Beverley Byrne heads to the Mexican Riviera to test out the Nizuc Resort & Spa
ESPA founder Susan Harmsworth named the five-star Nizuc Resort & Spa her favourite, and it’s easy to see why. Just fifteen minutes from Cancun airport and situated on the secluded Riviera Maya -- with its blonde beaches and peppermint-hued sea -- Nizuc was once a centre for Mayan astronomers. Now, this privately owned beachfront resort, set within a 29-acre nature reserve, welcomes everybody from Hollywood stars to world leaders seeking a celestial get away.
What’s on offer
All 274 suites and private villas in the Nizuc Resort are decorated in subtle shades of chocolate and mocha with stone floors, natural wood and the odd stylistic nod to ancient Mayan culture. Many feature monumental bathrooms, balconies with plunge pools or private gardens. The Nizuc’s five stunning swimming pools (one specifically for adults) and two secluded beaches means never having to scrabble for a sun lounger or sumptuous cabana. For families, a separate kids’ club ensures that everyone is happy.
Designed in collaboration with Harmsworth herself, The Nizuc Spa similarly melds clean, contemporary design with local tradition and materials. Girdled by a moat teeming with shoals of golden koi carp, the stylish spa is filled with light and surrounded by exotic gardens, trees and pools. The Spa also has its own very chic outdoor swimming pool surrounded by loungers, and guided hydrotherapy circuit. There’s a beauty salon with nail bar, a fitness centre, movement studio and wholefoods Spa Café, too.
The Mayans knew a thing or two about wellbeing: by observing the stars and respecting the natural world, this ancient civilisation sought to understand the rhythms of the universe and meaning of life. Echoing these philosophies, the Spa focuses on the holistic and spiritual, as well as the physical. Alongside ESPA facials and massages, the treatment menu carries Mayan Mindfulness therapies with guided meditation and rituals: increasingly popular as mental health, exhaustion and anxiety issues dominate modern life. There are 18 treatment rooms, including one Thai Cabin and two luxury villas with private pool for couples’ rituals.
Tell us about the treatments…
I tried a Mayan Cacao treatment (120 minutes, £300).
My therapist, Graziella, began with a soothing foot cleanse and massage, then applied a top-to-toe exfoliating cocoa and salt body scrub, explaining how the Mayans revered cacao for its mood-enhancing and restorative properties. After showering, I lay down for the body massage; Graziella kneading the coconut-sized knots in my neck and shoulders into submission using pure, fragrant cocoa oil. Finally, a thin stream of oil was poured onto my forehead. This mesmerising relaxation technique has been used for centuries to calm the mind -- it certainly did the trick. Emerging from the treatment in a state of serene somnambulism, I could do nothing but retire gracefully to my suite.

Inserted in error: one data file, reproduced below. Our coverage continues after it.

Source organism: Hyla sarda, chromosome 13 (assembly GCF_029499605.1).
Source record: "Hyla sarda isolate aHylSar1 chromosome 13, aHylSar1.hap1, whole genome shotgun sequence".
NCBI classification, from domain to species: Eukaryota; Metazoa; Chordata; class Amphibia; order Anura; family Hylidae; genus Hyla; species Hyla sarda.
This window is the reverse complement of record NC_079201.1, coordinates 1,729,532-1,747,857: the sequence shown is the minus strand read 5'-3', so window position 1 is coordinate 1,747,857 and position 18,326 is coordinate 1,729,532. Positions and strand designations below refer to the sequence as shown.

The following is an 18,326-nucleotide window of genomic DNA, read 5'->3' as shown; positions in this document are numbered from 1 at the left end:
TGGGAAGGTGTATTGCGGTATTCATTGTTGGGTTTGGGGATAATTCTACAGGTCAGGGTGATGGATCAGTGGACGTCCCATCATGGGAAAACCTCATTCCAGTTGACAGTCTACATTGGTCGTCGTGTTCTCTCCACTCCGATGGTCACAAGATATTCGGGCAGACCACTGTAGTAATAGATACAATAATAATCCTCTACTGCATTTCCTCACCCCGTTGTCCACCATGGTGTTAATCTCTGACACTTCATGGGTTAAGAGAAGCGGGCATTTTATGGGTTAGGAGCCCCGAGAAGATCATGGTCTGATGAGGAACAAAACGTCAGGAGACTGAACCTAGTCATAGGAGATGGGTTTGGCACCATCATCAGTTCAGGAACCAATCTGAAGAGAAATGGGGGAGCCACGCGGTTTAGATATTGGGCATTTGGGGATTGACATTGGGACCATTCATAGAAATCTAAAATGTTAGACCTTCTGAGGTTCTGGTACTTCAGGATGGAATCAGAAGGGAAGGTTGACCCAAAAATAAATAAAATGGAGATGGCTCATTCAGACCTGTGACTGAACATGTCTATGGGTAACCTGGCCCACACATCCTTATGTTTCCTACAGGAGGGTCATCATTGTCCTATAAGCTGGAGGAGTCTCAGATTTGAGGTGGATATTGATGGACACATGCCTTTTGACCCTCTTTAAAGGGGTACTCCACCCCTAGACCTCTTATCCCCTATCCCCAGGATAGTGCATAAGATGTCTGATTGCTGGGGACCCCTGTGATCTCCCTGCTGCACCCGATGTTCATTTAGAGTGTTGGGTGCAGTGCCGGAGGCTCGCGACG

Guests booking a treatment over fifty minutes also receive an hour-long Nizuc Thermal Experience. I was guided by experienced therapists through the beautifully designed hydrotherapy circuit: an aromatic steam room, sauna, invigorating showers and ice lounge, all based around a vast heated pool with water jets and thermic loungers. The grand finale included a hand, neck and arm massage, mini facial and a bliss-inducing head and hair massage.
The spa has launched a holistic menu based around Mayan mindfulness with therapies including a Mindful Massage, a Mindful Facial and a Couple’s Mindful Journey. There’s also a three-day Be Mindful programme including a signature Nizuc Thermal Experience, mindful treatments plus yoga or meditation classes.
Nizuc’s six restaurants offer an opportunity to scoff your way round the world without leaving the resort. Breakfast in Café de la Playa, where you can enjoy freshly made Quesadillas to French patisseries and a healthy option counter.
At Ramona, Chef Eduardo Torres re-interprets authentic Mexican dishes with gourmet flair. Head to Ni, Nizuc’s Peruvian experience, for ceviches and tapas. If you’re feeling brave enough, try Tiraditos, a dish reflecting the influence of Japanese immigrants on Peruvian cooking; it packs a powerful flavour punch. Terra Nostra channels a sophisticated beach club vibe to showcase Italian cuisine, while Indochine has classic oriental dishes.
By day, La Punta Grill & Lounge, with its thatched roof and tropical setting is a laid- back beachside restaurant serving fresh sea food and cuts of meat. By night, soft lighting illuminates decoratively carved, intimate booths swathed in mountains of soft cushions.
For those who think that resorts are restrictive, Nizuc Resort & Spa offers a raft of activities, many complimentary, from water sports (paddle board yoga proved a giggle), snorkelling in the bizarre MUSA underwater sculpture gallery and swimming with dolphins. There are also excursions to nearby archaeological sites, such as ancient Mayan city the Chichen Itza and the Rio Secreto, a magical underground river with thousands of dramatic stalactites and stalagmites.
A deluxe garden view room at NIZUC Resort & Spa costs from £577 per room per night including taxes.